[Q]Patch against memory exploit?

Johnny Tevessen (j.tevessen@tribal.line.org)
26 May 1998 20:24:00 +0200


This is a 2.0.x kernel.

Being curious, I just wrote and ran a little program that eats up
all memory it can get (as much 1meg blocks as possible, then
as much .5meg blocks as possible and so on) and then goes in a
sleep(). I found out that being in that state not even root is
able to work on in his shell to ps the program's ID and to kill
it---only the user that ran it can stop it via C-c. Logging in
in another console/getty is not possible, too (INIT: spawning
too fast [sigsegv?]).

So I have two questions to the community:

1) Is 2.1.x resistent against such an attack and/or is there
a patch for 2.0.x to reserve some MB for the root user?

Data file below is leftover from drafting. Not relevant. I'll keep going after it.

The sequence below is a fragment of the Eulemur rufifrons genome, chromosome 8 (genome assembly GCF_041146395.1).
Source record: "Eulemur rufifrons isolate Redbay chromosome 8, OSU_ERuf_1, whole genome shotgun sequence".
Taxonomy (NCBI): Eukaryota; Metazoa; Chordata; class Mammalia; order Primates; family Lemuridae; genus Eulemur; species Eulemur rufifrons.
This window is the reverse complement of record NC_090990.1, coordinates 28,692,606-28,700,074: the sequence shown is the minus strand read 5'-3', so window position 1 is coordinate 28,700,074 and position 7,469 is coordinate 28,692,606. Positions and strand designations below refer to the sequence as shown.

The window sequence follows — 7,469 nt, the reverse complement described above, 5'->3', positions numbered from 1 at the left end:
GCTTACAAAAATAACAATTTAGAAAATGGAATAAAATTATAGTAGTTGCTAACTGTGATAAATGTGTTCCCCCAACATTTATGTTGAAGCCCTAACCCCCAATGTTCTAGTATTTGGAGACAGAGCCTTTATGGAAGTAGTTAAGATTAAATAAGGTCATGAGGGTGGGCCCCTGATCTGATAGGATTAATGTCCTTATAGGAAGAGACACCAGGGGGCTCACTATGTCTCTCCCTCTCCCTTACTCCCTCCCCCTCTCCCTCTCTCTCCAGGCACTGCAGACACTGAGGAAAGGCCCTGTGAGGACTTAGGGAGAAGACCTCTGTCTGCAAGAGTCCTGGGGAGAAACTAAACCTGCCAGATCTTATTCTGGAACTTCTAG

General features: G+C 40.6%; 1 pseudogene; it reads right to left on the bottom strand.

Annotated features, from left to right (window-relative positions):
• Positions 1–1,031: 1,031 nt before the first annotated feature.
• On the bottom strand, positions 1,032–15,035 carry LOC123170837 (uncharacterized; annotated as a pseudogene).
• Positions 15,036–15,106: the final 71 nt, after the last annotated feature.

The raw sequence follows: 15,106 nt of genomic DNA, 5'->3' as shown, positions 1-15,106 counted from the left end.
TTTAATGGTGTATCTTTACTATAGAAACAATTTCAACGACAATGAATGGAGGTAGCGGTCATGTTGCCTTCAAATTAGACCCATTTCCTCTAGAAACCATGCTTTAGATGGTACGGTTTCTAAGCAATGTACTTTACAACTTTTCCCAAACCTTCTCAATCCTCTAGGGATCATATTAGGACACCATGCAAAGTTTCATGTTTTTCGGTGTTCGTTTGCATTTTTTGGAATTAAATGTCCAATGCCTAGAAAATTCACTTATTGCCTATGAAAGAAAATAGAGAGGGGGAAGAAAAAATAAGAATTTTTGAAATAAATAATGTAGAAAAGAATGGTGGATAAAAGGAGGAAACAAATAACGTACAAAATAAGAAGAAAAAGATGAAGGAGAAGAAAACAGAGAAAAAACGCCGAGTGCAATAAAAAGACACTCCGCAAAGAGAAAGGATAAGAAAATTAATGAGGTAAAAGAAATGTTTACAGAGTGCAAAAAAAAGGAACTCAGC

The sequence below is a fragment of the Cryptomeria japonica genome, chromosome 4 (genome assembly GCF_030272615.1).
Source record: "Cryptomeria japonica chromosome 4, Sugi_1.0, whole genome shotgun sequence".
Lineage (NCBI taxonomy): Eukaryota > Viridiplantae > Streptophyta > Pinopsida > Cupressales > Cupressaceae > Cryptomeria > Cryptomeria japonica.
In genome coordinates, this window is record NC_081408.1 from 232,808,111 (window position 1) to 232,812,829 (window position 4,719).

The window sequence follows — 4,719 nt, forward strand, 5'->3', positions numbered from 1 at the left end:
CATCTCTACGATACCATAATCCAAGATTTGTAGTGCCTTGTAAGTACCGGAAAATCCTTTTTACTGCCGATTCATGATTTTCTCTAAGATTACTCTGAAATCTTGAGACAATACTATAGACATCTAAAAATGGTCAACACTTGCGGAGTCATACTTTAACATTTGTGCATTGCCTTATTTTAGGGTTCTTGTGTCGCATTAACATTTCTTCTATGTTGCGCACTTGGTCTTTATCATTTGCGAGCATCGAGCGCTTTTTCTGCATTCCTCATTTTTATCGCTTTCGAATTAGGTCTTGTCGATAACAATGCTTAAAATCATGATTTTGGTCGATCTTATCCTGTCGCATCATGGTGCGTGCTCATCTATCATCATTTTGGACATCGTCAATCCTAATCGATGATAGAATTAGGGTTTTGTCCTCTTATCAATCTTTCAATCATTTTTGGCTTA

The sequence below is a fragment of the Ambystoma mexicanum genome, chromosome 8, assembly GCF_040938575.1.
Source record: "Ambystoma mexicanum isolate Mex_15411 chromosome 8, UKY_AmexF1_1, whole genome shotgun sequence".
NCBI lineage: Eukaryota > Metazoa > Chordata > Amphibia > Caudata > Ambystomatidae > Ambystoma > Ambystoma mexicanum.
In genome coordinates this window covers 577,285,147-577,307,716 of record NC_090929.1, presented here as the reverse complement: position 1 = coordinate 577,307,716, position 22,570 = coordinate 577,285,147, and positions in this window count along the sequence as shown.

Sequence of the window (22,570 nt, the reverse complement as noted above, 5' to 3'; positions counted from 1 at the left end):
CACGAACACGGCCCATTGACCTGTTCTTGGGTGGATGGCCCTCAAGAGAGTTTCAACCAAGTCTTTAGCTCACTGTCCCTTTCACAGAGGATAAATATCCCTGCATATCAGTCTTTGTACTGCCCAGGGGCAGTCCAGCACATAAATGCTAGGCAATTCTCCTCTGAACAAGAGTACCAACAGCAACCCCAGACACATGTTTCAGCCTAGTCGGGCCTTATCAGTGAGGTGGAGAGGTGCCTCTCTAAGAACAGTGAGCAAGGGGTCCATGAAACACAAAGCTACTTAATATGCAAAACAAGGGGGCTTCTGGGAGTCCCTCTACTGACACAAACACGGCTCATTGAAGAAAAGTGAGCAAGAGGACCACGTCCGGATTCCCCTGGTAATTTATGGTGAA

2) How can root kick such a process, or is there maybe a
kernel patch that makes the kernel detect and kick such
a process automagically? Is there a chance to escape
from this state except resetting the machine? shutdown'ing
could be dangerous in low memory situations, too.

Or am I missing something here? It should be no problem to
invoke this code on many machines, even without compiler
access, so I assume this might be a problem?


Trust nobody.
## CrossPoint v3.11 ##

- To unsubscribe from this list: send the line "unsubscribe linux-kernel" in the body of a message to majordomo@vger.rutgers.edu